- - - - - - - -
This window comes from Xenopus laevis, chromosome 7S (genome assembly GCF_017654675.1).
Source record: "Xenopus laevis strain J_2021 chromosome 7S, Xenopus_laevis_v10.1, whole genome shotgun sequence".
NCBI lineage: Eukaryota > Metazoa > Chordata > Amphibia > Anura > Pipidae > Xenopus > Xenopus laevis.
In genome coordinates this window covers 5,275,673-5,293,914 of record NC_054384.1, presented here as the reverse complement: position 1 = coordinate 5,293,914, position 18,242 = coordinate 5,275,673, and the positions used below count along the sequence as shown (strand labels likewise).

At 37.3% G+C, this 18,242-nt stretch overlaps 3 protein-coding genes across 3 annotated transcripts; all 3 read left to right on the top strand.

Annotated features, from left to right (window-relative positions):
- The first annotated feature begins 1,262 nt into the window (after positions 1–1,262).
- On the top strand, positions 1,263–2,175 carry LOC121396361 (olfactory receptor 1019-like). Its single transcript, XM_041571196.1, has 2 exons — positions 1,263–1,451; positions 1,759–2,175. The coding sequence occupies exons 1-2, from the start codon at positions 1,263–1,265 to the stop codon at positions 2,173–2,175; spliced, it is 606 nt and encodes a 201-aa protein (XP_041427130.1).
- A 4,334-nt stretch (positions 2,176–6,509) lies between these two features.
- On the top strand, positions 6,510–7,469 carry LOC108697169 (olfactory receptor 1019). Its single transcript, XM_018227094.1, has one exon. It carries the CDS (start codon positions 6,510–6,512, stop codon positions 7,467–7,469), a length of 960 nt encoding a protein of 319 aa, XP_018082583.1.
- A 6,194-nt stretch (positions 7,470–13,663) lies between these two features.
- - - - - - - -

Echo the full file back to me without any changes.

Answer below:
This window comes from Xenopus laevis, chromosome 7S (genome assembly GCF_017654675.1).
Source record: "Xenopus laevis strain J_2021 chromosome 7S, Xenopus_laevis_v10.1, whole genome shotgun sequence".
NCBI lineage: Eukaryota > Metazoa > Chordata > Amphibia > Anura > Pipidae > Xenopus > Xenopus laevis.
In genome coordinates this window covers 5,275,673-5,293,914 of record NC_054384.1, presented here as the reverse complement: position 1 = coordinate 5,293,914, position 18,242 = coordinate 5,275,673, and the positions used below count along the sequence as shown (strand labels likewise).

At 37.3% G+C, this 18,242-nt stretch overlaps 3 protein-coding genes across 3 annotated transcripts; all 3 read left to right on the top strand.

Annotated features, from left to right (window-relative positions):
- The first annotated feature begins 1,262 nt into the window (after positions 1–1,262).
- On the top strand, positions 1,263–2,175 carry LOC121396361 (olfactory receptor 1019-like). Its single transcript, XM_041571196.1, has 2 exons — positions 1,263–1,451; positions 1,759–2,175. The coding sequence occupies exons 1-2, from the start codon at positions 1,263–1,265 to the stop codon at positions 2,173–2,175; spliced, it is 606 nt and encodes a 201-aa protein (XP_041427130.1).
- A 4,334-nt stretch (positions 2,176–6,509) lies between these two features.
- On the top strand, positions 6,510–7,469 carry LOC108697169 (olfactory receptor 1019). Its single transcript, XM_018227094.1, has one exon. It carries the CDS (start codon positions 6,510–6,512, stop codon positions 7,467–7,469), a length of 960 nt encoding a protein of 319 aa, XP_018082583.1.
- A 6,194-nt stretch (positions 7,470–13,663) lies between these two features.